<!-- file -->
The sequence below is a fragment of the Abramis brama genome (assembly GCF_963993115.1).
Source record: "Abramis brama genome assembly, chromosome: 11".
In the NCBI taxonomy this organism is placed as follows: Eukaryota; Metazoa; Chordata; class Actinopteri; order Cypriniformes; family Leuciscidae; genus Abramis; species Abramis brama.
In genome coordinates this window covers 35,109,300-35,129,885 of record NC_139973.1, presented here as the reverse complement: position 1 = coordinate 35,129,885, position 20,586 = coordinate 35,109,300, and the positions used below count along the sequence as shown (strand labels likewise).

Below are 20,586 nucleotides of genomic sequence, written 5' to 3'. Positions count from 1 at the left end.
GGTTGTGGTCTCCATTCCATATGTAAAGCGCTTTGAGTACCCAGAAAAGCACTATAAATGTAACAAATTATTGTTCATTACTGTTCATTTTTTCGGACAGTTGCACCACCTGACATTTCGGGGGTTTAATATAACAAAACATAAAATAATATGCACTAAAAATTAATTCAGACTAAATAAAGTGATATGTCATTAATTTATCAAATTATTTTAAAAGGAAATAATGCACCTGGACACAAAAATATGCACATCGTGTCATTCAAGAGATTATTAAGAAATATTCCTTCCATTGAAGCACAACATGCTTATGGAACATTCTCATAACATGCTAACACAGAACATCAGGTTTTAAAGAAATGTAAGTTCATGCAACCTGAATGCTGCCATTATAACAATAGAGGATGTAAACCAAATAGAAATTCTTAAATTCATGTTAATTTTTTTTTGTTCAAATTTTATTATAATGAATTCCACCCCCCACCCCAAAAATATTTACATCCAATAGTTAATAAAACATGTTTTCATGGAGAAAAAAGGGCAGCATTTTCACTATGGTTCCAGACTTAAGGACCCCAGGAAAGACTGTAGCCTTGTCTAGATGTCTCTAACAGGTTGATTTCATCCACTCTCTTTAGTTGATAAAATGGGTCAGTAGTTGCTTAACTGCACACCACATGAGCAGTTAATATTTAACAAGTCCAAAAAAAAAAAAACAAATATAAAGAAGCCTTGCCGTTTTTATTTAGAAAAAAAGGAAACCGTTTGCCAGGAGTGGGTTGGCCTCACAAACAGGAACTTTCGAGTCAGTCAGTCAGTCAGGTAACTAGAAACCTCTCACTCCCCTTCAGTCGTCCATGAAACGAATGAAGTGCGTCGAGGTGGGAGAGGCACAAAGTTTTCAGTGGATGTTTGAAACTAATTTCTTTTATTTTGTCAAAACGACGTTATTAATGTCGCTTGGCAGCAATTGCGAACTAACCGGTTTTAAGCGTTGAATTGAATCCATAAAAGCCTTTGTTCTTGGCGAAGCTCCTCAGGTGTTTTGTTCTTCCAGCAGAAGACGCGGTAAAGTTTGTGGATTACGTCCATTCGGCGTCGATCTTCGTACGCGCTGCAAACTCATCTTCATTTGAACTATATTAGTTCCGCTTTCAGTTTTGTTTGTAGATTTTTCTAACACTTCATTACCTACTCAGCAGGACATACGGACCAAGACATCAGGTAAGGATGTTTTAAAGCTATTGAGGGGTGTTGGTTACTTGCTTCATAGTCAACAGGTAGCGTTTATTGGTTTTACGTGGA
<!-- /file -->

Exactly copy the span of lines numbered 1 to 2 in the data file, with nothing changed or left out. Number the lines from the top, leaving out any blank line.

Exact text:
The sequence below is a fragment of the Abramis brama genome (assembly GCF_963993115.1).
Source record: "Abramis brama genome assembly, chromosome: 11".